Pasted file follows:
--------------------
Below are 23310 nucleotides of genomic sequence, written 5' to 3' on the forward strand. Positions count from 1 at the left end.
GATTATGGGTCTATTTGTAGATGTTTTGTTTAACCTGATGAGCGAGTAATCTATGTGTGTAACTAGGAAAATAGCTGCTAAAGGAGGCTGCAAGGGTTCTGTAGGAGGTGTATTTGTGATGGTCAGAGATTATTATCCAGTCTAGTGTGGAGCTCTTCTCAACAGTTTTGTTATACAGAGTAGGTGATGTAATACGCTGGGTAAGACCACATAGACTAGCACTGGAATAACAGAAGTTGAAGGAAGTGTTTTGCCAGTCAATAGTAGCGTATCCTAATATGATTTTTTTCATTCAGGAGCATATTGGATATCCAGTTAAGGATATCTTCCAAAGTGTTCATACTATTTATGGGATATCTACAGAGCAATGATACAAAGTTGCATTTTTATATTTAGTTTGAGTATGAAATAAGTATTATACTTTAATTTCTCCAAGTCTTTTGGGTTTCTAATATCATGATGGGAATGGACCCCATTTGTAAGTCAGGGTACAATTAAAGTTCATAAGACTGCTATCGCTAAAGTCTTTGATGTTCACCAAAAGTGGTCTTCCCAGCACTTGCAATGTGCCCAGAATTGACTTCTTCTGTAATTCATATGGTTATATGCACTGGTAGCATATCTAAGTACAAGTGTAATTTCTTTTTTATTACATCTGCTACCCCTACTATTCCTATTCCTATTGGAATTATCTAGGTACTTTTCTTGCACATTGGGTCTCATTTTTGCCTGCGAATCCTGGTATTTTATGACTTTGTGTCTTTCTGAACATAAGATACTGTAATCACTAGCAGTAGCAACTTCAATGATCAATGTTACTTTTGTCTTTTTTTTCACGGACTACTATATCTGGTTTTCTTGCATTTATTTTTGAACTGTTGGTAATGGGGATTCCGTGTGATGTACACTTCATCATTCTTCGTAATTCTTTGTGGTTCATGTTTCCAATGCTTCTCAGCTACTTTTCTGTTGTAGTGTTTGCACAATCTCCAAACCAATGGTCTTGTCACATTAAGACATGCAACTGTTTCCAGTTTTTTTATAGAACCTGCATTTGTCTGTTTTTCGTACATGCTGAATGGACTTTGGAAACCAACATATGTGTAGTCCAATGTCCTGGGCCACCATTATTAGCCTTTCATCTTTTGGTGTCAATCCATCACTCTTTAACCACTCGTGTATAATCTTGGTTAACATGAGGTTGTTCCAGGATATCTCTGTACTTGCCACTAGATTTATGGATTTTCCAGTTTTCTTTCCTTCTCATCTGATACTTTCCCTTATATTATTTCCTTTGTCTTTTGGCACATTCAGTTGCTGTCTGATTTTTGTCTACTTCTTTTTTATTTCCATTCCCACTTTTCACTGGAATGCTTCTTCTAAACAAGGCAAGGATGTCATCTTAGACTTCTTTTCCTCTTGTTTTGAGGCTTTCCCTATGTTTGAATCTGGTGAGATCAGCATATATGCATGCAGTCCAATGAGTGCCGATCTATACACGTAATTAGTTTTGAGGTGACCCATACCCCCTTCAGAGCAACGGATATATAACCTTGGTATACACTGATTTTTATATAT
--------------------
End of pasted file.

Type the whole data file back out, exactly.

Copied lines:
Below are 23310 nucleotides of genomic sequence, written 5' to 3' on the forward strand. Positions count from 1 at the left end.
GATTATGGGTCTATTTGTAGATGTTTTGTTTAACCTGATGAGCGAGTAATCTATGTGTGTAACTAGGAAAATAGCTGCTAAAGGAGGCTGCAAGGGTTCTGTAGGAGGTGTATTTGTGATGGTCAGAGATTATTATCCAGTCTAGTGTGGAGCTCTTCTCAACAGTTTTGTTATACAGAGTAGGTGATGTAATACGCTGGGTAAGACCACATAGACTAGCACTGGAATAACAGAAGTTGAAGGAAGTGTTTTGCCAGTCAATAGTAGCGTATCCTAATATGATTTTTTTCATTCAGGAGCATATTGGATATCCAGTTAAGGATATCTTCCAAAGTGTTCATACTATTTATGGGATATCTACAGAGCAATGATACAAAGTTGCATTTTTATATTTAGTTTGAGTATGAAATAAGTATTATACTTTAATTTCTCCAAGTCTTTTGGGTTTCTAATATCATGATGGGAATGGACCCCATTTGTAAGTCAGGGTACAATTAAAGTTCATAAGACTGCTATCGCTAAAGTCTTTGATGTTCACCAAAAGTGGTCTTCCCAGCACTTGCAATGTGCCCAGAATTGACTTCTTCTGTAATTCATATGGTTATATGCACTGGTAGCATATCTAAGTACAAGTGTAATTTCTTTTTTATTACATCTGCTACCCCTACTATTCCTATTCCTATTGGAATTATCTAGGTACTTTTCTTGCACATTGGGTCTCATTTTTGCCTGCGAATCCTGGTATTTTATGACTTTGTGTCTTTCTGAACATAAGATACTGTAATCACTAGCAGTAGCAACTTCAATGATCAATGTTACTTTTGTCTTTTTTTTCACGGACTACTATATCTGGTTTTCTTGCATTTATTTTTGAACTGTTGGTAATGGGGATTCCGTGTGATGTACACTTCATCATTCTTCGTAATTCTTTGTGGTTCATGTTTCCAATGCTTCTCAGCTACTTTTCTGTTGTAGTGTTTGCACAATCTCCAAACCAATGGTCTTGTCACATTAAGACATGCAACTGTTTCCAGTTTTTTTATAGAACCTGCATTTGTCTGTTTTTCGTACATGCTGAATGGACTTTGGAAACCAACATATGTGTAGTCCAATGTCCTGGGCCACCATTATTAGCCTTTCATCTTTTGGTGTCAATCCATCACTCTTTAACCACTCGTGTATAATCTTGGTTAACATGAGGTTGTTCCAGGATATCTCTGTACTTGCCACTAGATTTATGGATTTTCCAGTTTTCTTTCCTTCTCATCTGATACTTTCCCTTATATTATTTCCTTTGTCTTTTGGCACATTCAGTTGCTGTCTGATTTTTGTCTACTTCTTTTTTATTTCCATTCCCACTTTTCACTGGAATGCTTCTTCTAAACAAGGCAAGGATGTCATCTTAGACTTCTTTTCCTCTTGTTTTGAGGCTTTCCCTATGTTTGAATCTGGTGAGATCAGCATATATGCATGCAGTCCAATGAGTGCCGATCTATACACGTAATTAGTTTTGAGGTGACCCATACCCCCTTCAGAGCAACGGATATATAACCTTGGTATACACTGATTTTTATATAT